Secret Lake

Alfred Manessier (1911 - 1993)
Close-up of Secret Lake.
© Justin Wonnacott
ArtistAlfred Manessier (1911 - 1993)
Nationality French
Medium Wool
Dimensions 7.6m x 4.8m
Acquisition Commission
Date 1969

This tapestry, commissioned by the National Arts Centre for the opening of the building, was designed by the French-painter Alfred Manessier and woven by Atelier Plasse Le Caisne. This massive artwork covers a wall space of over 37 square metres. It was inspired by Manessier’s first impressions of the Rideau Lakes, which he visited on his first trip to Canada in 1967.  He was particularly taken with the rugged, “untouched” quality of the Canadian landscape. The impression led him to create a series of paintings based on the land. Secret Lake, installed in the Salon, is a woven rendition of one of those paintings.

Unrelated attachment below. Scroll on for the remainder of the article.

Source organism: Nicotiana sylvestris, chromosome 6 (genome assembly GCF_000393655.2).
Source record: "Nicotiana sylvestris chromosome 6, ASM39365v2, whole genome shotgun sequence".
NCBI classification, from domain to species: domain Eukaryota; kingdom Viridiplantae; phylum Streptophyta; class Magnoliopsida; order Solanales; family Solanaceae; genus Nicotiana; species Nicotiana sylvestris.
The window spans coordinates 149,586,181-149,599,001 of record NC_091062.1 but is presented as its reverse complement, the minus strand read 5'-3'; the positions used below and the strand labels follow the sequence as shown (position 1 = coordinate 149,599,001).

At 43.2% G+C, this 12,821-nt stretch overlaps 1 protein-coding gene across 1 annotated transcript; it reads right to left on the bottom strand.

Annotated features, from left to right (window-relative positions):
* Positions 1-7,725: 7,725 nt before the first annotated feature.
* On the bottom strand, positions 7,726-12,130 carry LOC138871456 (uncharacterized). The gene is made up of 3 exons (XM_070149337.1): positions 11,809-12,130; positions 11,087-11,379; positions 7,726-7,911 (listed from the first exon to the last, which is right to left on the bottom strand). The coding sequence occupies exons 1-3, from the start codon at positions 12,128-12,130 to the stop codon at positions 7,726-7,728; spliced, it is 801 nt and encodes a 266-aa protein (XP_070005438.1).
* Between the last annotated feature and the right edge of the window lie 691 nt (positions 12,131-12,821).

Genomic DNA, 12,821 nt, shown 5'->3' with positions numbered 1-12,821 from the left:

Born in Saint-Ouen on the shores of France’s Somme River, Alfred Manessier (1911 – 1993) began painting at the age of 12. In 1929, he went to Paris to study architecture at l’Ecole des beaux Arts, but he was absorbed by painting and spent many long hours in the Louvre, making copies of the masters. Eventually he gave up architecture to study under such artists as Le Moal and Roger Bissière. His works progressed from figurative to cubist, to pure abstraction, until he developed a style uniquely his own. As an artist, he was particularly interested in the transmission of light from the canvas, and the juxtaposition of pure colours. This combined interest has contributed greatly to his designs for stained glass windows and tapestries, commissioned for modern churches and public buildings in France, Germany, Switzerland and Canada.

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